By Stephanie Thayer - Marketing Communications Specialist

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Ask an expert: common questions about health insurance

August 10, 2017

Only two percent of Minnesotans consider themselves to be an “insurance genius.” Not surprisingly, our customer service team gets many questions about the basics of health insurance.

Since we know many more people might have the same questions but haven’t had time to call, we sat down with a director in our customer service area, who has been helping Blue Cross members  for more than 20 years. She gave us quick answers to the most common questions the service team receives.

I don’t understand what my insurance pays. How does it work?

The customer service team often gets calls about how health care gets paid. Here’s a quick breakdown on cost-related terms.

  • A deductible is the amount you pay before your health insurance starts paying.
  • A copay is a set fee that is generally paid at the time of a doctor’s visit or when you pick up a prescription.
  • Coinsurance is the amount you pay after you meet your deductible. It is a percentage of the cost. (i.e. you may pay 20 percent of the cost of an office visit.)
  • The out-of-pocket maximum is the most you would ever pay “out of pocket” in a  year for approved health costs. Once you reach this amount, services are generally covered at 100%.

Donna points out that “it’s important to understand how you and insurance pay for your health care. It can help you get a better idea about what your costs will be for a medical service or prescription, and budget in advance for it.

I received an Explanation of Benefits. What does it mean?

An Explanation of Benefits, or  EOB, is sent to you  after you’ve received medical care. It’s important to know that the EOB is not a bill. It will list:

  • Services you received
  • Total amount billed by the provider
  • Health insurance payments made to date
  • Costs that you are responsible to pay

“It’s important to match your EOB with the bill from your doctor before you pay,” Donna said. “If there is an error on your EOB, you can call customer service to work through it.”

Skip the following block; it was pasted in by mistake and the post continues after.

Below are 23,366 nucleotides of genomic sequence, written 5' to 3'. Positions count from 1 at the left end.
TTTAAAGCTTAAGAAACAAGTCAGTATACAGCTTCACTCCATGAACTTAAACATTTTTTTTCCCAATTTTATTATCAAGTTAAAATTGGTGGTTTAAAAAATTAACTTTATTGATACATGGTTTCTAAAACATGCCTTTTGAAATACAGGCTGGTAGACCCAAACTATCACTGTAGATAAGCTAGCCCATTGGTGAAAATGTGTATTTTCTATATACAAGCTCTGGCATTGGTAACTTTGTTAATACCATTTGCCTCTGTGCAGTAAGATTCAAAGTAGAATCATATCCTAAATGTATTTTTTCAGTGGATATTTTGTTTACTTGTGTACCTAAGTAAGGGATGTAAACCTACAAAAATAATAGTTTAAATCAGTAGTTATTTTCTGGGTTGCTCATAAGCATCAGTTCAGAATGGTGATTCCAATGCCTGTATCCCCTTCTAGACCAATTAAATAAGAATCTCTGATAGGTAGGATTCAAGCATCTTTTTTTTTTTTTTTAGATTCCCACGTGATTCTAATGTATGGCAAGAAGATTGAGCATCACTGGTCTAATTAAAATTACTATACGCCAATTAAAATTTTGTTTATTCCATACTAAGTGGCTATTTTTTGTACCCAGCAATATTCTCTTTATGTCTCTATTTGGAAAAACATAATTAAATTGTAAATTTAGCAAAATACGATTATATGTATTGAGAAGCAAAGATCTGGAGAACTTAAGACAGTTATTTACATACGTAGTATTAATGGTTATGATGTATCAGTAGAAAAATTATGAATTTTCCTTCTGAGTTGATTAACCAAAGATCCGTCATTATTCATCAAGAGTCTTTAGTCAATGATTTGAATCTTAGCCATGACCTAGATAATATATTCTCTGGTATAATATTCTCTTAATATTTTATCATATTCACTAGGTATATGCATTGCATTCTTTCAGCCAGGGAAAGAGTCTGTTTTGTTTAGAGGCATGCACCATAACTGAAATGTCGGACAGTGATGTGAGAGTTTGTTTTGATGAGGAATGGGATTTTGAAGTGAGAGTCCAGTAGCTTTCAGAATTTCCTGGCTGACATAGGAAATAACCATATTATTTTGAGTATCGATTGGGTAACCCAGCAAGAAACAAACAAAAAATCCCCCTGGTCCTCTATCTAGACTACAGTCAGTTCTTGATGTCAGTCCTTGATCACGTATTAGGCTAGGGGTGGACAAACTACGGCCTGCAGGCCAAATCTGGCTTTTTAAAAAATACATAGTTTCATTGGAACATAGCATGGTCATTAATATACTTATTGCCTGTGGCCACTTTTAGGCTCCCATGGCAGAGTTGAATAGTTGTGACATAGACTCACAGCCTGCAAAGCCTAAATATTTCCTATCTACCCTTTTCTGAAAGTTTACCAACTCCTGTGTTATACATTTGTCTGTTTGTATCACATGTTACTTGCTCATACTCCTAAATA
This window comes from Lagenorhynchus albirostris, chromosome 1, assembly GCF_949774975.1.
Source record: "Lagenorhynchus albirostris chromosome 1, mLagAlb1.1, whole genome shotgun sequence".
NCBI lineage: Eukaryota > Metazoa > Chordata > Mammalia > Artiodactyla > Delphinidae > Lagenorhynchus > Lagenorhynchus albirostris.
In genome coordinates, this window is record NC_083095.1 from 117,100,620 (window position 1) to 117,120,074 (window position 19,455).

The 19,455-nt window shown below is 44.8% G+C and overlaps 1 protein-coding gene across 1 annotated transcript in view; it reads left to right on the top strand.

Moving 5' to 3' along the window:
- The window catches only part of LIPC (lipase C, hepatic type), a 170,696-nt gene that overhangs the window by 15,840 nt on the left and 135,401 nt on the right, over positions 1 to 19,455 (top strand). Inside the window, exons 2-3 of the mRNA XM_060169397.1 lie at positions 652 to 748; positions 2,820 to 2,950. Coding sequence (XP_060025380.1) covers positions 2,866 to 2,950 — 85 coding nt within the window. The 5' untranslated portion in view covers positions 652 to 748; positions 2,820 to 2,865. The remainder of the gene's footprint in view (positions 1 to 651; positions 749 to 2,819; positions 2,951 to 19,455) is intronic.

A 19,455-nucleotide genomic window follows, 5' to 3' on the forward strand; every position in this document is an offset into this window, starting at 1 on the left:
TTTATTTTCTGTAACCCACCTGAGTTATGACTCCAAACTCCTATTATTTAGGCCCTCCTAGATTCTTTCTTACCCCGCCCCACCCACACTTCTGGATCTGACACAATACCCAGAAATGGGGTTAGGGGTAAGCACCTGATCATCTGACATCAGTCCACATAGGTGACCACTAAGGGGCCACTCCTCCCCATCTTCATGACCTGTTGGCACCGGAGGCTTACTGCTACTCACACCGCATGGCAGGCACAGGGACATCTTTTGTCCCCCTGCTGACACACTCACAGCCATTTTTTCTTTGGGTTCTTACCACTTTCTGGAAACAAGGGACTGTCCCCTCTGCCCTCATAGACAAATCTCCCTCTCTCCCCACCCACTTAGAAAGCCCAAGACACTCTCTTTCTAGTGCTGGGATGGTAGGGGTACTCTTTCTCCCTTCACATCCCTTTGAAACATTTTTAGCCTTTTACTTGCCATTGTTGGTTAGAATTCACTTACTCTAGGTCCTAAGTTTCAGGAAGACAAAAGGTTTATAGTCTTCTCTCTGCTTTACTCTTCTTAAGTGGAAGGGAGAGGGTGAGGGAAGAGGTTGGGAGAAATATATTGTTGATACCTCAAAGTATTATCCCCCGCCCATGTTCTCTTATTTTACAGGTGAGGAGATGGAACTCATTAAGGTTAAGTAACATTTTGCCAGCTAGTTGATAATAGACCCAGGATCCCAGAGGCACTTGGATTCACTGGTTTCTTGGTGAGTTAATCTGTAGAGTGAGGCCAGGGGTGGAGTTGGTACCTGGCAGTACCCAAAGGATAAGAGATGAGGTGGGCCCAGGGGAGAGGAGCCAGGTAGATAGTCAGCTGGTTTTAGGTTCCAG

What does “in-network” mean? How do I find an in-network provider?

When the doctor, hospital or clinic has a contract with Blue Cross and is included in the provider network connected to your health plan , they are known as “in-network”. When you use an in-network provider, you will receive medical services at the best possible cost.

People often call Blue Cross to find an in-network doctor, hospital or clinic. You can also check by logging into your Blue Cross member account and using the provider finder tool.

“If your doctor is out-of-network, there might be options available to you,” Donna said. “Call customer service to learn more about how your out-of-network coverage works, or get help finding an in-network provider.”

What does “formulary” mean?

A formulary is the list of prescription medications covered by your health plan. Formularies can vary, with many focusing on lower-cost generic drugs over brand-names, which can save you money at the pharmacy counter.

The easiest way to check what’s covered is to log into your Blue Cross account, but you can always call customer service, too.

Donna adds that “if your doctor has prescribed a medication not on the formulary list, you can ask him or her for additional options. A Blue Cross nurse guide can also help.”

Why can’t I call about claims for my child or spouse?

The federal government sets privacy laws to protect each person’s private health information (PHI). You will need permission from anyone over the age of 18 to discuss his or her claims or other health information, even if you’re a parent or family member. To do that, fill out the this form.

“This is one of the most common questions we get from members,” Donna notes. “There are options available, but it is a federal law that we need to follow.”

Donna’s most valuable piece of advice

Donna says, “Educate yourself about your health plan. Every plan is different, and there can be changes every year. Read the information your plan sends you. Go to your open enrollment meetings at work.  And most importantly, call the number on the back of your card if you have questions. We are here to help. Don’t put that burden on yourself.”

One thought on “Ask an expert: common questions about health insurance”

  1. Steve says:

    That was informative. Thank you.

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